19 Best Types of Weeping Tress

illustration of species of weeping trees

The Spruce / Alison Czinkota

A weeping tree has branches or leaves that droop downward, creating a graceful profile. Most weeping trees do not have this habit normally and are a result of mutations. These unusual specimens are propagated for sale through grafting, where they are placed onto the rootstock of a standard species. You cannot plant the seeds of these trees and expect them to come out weeping. Many weeping varieties have "pendulum" or "pendula" in their name, stemming from the Latin pendula, meaning "hang down."

A weeping tree is a great choice for a focal point in the garden because the unusual drooping growth habit makes it a real eyecatcher. If you have a small area for planting, or you simply prefer a relatively short tree, choose a cultivar that is smaller than the species variety. Whether you want a full-size or smaller specimen, here are 19 great weeping trees to consider.

Watch for Suckers

Since most weeping trees are grafted, you will need to keep an eye out for suckers coming off of the species rootstock, as they can sap energy and alter the shape of the tree because they are not from the weeping variety. The best sucker control methods, in this case, are keeping the tree healthy and tearing off any suckers when they first appear.

  • 01 of 19

    Camperdown Elm (Ulmus glabra 'Camperdownii')

    Camperdown elm tree
    Garden Photo World/Georgianna Lane/Getty Images

    The dense canopy of this tree gives it the feel of a secret hiding place. It is relatively short and wide, typically growing to a height of 15 to 25 feet and a width of 20 to 30 feet. A lot of seeds get blown around the yard when this tree fruits, so expect some cleaning up.

    Also called Scotch elm, umbrella elm, or weeping elm, the 'Camperdown' cultivar has the potential to be infected with Dutch elm disease, which is spread by bark beetles. Do not prune the tree unless necessary, as this makes it even more susceptible to beetles.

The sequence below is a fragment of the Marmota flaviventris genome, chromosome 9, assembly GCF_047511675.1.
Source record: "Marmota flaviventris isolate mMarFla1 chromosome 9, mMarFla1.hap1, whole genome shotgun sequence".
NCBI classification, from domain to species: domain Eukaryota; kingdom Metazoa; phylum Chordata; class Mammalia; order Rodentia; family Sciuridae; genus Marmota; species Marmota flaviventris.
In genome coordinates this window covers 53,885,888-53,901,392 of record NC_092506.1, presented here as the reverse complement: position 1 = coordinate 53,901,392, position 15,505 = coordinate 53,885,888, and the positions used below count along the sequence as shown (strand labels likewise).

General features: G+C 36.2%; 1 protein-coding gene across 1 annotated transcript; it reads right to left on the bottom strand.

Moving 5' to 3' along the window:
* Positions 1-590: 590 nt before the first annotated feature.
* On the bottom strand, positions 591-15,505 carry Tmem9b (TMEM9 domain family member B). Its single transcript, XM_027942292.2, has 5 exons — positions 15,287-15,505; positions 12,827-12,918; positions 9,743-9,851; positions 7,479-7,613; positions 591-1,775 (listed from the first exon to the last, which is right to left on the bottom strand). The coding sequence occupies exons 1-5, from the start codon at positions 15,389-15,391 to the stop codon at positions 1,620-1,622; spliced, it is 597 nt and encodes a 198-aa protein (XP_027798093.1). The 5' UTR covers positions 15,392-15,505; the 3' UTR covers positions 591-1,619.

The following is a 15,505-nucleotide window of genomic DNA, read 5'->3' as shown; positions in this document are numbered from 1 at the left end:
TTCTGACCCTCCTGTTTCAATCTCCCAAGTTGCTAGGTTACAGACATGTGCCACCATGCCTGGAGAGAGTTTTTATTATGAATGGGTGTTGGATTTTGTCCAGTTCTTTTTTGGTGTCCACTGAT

• USDA Growing Zones: 4 to 8
    • Sun Exposure: Full sun to part shade
    • Soil Needs: Rich, loamy, well-drained
  • 02 of 19

    Golden Curls Willow (Salix matsudana)

    A golden curls willow tree

    F. D. Richards/Flickr/CC By 2.0

    This tree was once considered to be a weeping willow, but botanists now classify it as Salix matsudana. This is a tree to consider if you want to liven up your garden, especially in the winter. Both the branches and the leaves twist and curl. It is known by many common names, including Hankow willow, contorted willow, dragon's claw, curly willow, pekin willow, globe willow, rattlesnake willow, and twisted twig willow. It grows 20 to 30 feet tall and 10 to 15 feet wide.

    • USDA Growing Zones: 4 to 8
    • Sun Exposure: Full sun to part shade
    • Soil Needs: Moist (medium to wet), well-drained
  • 03 of 19

    Inversa Norway Spruce (Picea abies 'Inversa')

    Inversa Norway Spruce

     

    Annetka / Getty Images 

    The height of an Inversa Norway spruce depends on how high is it trained. Without a support structure, it grows as a weeping ground cover. To encourage vertical growth, you must choose a central leader and attach it to a stake or pole, so it has something to lean against.

    This is one of the hardiest weeping trees and works well to create a focal point in colder regions. It takes some doing to keep it trained up, but is well worth the effort.

    • USDA Growing Zones: 2b to 8
    • Sun Exposure: Full sun to part shade
    • Soil Needs: Rich, sandy, well-drained, acid
  • 04 of 19

    Nookta Cypress (Xanthocyparis nootkatensis 'Pendula')

    Close-up of a weeping alaskan cedar tree

    F. D. Richards/Flickr/CC By 2.0

    Some of the common names for this weeping evergreen suggest cypress or cedar, but it is in fact a conifer. Also called sitka cypress, yellow cypress, and yellow cedar, this tree can live for more than 1,000 years in the wild. The 'Pendula' cultivar has a pyramidal shape, heavily weeping branches, and a central leader that nods, accentuating the weeping form. It grows 20 to 30 feet tall and 8 to 12 feet wide.

    • USDA Growing Zones: 4 to 7
    • Sun Exposure: Full sun to part shade
    • Soil Needs: Fertile, moist, well-drained
    Continue to 5 of 19 below.
  • 05 of 19

    Weeping Birch (Betula pendula)

    Weeping birch

    Phoenix Wolf-Ray / Flickr / CC By 2.0

    The weeping birch tree has a graceful look. One common variety is Young's weeping birch, which is 'Youngii.' Other weeping varieties include 'Carelica,' 'Dalecarlica,' 'Golden Cloud,' 'Gracilis,' 'Laciniata,' 'Purpurea" (which, as the name suggests, has purple leaves), and 'Tristis.'

    • USDA Growing Zones: 2 to 9, depending on variety
    • Sun Exposure: Full sun to part shade, depending on variety
    • Soil Needs: Deep, fertile, well-drained
  • 06 of 19